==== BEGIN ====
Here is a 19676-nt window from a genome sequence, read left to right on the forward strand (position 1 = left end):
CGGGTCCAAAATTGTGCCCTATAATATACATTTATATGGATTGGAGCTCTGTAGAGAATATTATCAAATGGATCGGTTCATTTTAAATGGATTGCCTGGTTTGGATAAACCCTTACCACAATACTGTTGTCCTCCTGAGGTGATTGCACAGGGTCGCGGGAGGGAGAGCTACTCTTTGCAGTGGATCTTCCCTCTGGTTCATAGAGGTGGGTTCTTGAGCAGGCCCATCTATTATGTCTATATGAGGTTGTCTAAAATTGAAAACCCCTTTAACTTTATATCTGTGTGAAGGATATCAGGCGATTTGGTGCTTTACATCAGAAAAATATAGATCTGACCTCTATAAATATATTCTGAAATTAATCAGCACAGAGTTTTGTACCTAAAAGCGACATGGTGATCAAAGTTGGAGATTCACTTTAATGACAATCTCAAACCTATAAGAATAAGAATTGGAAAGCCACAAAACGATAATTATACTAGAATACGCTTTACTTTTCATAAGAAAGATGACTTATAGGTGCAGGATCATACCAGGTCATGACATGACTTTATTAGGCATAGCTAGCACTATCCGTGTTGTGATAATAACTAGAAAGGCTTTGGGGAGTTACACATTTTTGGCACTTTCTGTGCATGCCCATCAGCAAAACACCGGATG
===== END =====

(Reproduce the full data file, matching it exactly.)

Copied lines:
Here is a 19676-nt window from a genome sequence, read left to right on the forward strand (position 1 = left end):
CGGGTCCAAAATTGTGCCCTATAATATACATTTATATGGATTGGAGCTCTGTAGAGAATATTATCAAATGGATCGGTTCATTTTAAATGGATTGCCTGGTTTGGATAAACCCTTACCACAATACTGTTGTCCTCCTGAGGTGATTGCACAGGGTCGCGGGAGGGAGAGCTACTCTTTGCAGTGGATCTTCCCTCTGGTTCATAGAGGTGGGTTCTTGAGCAGGCCCATCTATTATGTCTATATGAGGTTGTCTAAAATTGAAAACCCCTTTAACTTTATATCTGTGTGAAGGATATCAGGCGATTTGGTGCTTTACATCAGAAAAATATAGATCTGACCTCTATAAATATATTCTGAAATTAATCAGCACAGAGTTTTGTACCTAAAAGCGACATGGTGATCAAAGTTGGAGATTCACTTTAATGACAATCTCAAACCTATAAGAATAAGAATTGGAAAGCCACAAAACGATAATTATACTAGAATACGCTTTACTTTTCATAAGAAAGATGACTTATAGGTGCAGGATCATACCAGGTCATGACATGACTTTATTAGGCATAGCTAGCACTATCCGTGTTGTGATAATAACTAGAAAGGCTTTGGGGAGTTACACATTTTTGGCACTTTCTGTGCATGCCCATCAGCAAAACACCGGATG